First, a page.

When I first wrote a Tiny Tip last week, I was apprehensive about how the geeky friends of techpp.com would take it. But Techniqueal‘s comment put my apprehension to rest. He summed up my intentions beautifully –
It is most effective to initially weigh the topics to blog about. blogging about too techie stuff almost all the time promotes “intimidation” especially to users who are not as “geek” as the blog author is. blogging about the basics once in a while creates a friendlier and lighter “atmosphere” to the blogosphere.
Here I present the next Tiny Tip on how to read the CSS file of a website.
First of all, What is CSS?
CSS stands for Cascading Stle Sheets. Style sheets are a very powerful tool for the Web site developer. They give you the chance to be completely consistent with the look and feel of your pages, while giving you much more control over the layout and design than straight HTML ever did.
Whatever “Structure” or “design” or “arrangement” you are seeing on Technically Personal is controlled through CSS. CSS covers fonts, colours, margins, lines, height, width, background images, advanced positions and many other things. You might be wondering what HTML does in that case!
What is the difference between CSS and HTML?
HTML is used to structure content. CSS is used for formatting structured content. Features of CSS include –
- control layout of many documents from one single style sheet;
- more precise control of layout;
- apply different layout to different media-types (screen, print, etc.);
- numerous advanced and sophisticated techniques.
Back to the topic now. Many a times, when you visit a website, some formatting or some structure or some design will surely catch your eye. As explained above, these things are mostly controlled externally by a CSS file.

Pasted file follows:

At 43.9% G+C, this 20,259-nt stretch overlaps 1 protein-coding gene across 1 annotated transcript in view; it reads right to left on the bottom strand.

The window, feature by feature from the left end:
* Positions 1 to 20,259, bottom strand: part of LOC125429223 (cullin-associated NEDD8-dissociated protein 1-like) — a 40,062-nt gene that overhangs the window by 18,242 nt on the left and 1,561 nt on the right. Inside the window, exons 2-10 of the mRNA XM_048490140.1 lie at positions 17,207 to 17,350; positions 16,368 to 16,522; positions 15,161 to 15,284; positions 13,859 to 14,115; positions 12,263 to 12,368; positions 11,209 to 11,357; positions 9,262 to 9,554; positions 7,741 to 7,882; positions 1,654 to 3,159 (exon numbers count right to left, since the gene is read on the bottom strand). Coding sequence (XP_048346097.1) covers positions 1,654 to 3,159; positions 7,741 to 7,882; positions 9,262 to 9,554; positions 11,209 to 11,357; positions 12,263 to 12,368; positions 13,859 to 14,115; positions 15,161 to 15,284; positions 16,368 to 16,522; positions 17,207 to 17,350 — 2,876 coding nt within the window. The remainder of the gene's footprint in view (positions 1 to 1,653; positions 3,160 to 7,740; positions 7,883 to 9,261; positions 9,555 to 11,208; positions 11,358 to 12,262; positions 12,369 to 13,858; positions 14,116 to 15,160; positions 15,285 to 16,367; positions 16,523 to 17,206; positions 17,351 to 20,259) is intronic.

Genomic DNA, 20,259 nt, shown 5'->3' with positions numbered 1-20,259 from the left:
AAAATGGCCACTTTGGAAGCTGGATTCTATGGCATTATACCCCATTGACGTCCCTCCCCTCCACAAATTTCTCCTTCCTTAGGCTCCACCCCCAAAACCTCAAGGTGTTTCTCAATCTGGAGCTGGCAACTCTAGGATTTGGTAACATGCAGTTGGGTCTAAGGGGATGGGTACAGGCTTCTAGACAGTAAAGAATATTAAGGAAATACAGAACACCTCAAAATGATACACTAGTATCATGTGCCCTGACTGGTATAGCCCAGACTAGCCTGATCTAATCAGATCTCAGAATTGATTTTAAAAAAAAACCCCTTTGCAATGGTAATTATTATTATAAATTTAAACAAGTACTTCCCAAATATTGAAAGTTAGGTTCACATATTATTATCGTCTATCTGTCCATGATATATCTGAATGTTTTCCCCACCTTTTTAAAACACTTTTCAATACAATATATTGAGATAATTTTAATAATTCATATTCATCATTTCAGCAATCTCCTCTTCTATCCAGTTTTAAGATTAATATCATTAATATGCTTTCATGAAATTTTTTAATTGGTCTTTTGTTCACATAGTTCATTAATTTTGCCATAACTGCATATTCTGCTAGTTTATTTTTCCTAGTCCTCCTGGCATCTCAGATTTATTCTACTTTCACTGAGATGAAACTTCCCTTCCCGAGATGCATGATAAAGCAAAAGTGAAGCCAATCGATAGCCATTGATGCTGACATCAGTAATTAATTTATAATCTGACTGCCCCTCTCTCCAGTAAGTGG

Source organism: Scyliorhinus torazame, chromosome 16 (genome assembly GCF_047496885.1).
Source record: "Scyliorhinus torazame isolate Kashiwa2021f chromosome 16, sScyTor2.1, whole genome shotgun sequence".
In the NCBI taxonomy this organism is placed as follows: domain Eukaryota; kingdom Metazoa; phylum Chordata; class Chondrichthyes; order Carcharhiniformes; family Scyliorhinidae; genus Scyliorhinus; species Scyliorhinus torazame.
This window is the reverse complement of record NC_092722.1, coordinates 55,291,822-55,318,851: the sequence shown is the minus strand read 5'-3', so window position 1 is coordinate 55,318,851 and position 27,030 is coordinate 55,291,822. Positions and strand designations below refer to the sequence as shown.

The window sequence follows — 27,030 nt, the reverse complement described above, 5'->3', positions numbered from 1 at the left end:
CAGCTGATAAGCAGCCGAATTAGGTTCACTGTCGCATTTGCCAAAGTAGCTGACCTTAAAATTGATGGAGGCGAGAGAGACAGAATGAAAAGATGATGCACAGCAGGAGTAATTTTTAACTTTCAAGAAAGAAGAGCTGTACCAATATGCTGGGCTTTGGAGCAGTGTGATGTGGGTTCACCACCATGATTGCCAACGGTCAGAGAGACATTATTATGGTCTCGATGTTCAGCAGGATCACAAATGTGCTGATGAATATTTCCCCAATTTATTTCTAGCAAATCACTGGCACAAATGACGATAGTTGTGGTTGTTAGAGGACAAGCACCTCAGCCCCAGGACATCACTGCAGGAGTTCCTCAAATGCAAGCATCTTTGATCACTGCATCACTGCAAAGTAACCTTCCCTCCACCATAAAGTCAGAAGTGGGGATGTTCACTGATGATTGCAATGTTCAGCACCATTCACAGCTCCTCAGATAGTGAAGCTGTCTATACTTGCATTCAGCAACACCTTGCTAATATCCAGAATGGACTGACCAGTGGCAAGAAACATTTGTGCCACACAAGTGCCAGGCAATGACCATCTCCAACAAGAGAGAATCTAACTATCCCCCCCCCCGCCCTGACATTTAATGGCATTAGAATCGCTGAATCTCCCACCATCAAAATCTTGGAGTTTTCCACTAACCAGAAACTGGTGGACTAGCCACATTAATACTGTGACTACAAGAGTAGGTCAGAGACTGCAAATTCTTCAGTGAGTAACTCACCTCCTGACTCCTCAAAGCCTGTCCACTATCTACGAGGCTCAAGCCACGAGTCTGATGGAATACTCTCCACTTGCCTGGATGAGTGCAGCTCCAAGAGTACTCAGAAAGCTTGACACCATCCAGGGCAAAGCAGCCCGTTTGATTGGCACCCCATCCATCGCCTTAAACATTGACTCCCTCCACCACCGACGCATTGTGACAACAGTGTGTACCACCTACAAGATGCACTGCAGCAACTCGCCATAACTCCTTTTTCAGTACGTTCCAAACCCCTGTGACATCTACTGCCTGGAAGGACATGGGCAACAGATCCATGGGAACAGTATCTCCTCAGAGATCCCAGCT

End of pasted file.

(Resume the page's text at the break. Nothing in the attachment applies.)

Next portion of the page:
How to Read the CSS File of a website?
There are some ways to “download” the CSS files of a website, but do you really need it? I wouldn’t for sure. What I really look for (at the maximum) is how a particular section is structured. So, for that you don’t need to download the file, viewing the file would be sufficient!
Here’s what you should do –
- Right click on the browser window where you have opened the website and click on “View Source” or “View Page Source“.
- A new window will open showing the HTML source of that webpage.
- Look for the instance <LINK rel=”stylesheet” type=”text/css” href=”/default.css”>
- You take the url from the page, like http://www.somewebsite.com/ and type default.css after that.
- In any browser (except IE), this will result in the CSS file being shown in the browser window. In IE, it usually opens Notepad or your default text editor, and displays it in there.
That is it! You have the CSS file you want to refer!
I didn’t intend to make this post so long, but thought of introducing CSS to those who weren’t aware of it. In case you like to read more about CSS, hop in here.
For geeks, this is an old post of mine, might interest you in case you don’t know about it yet!
How to Resize the Images using CSS without losing the Aspect Ratio?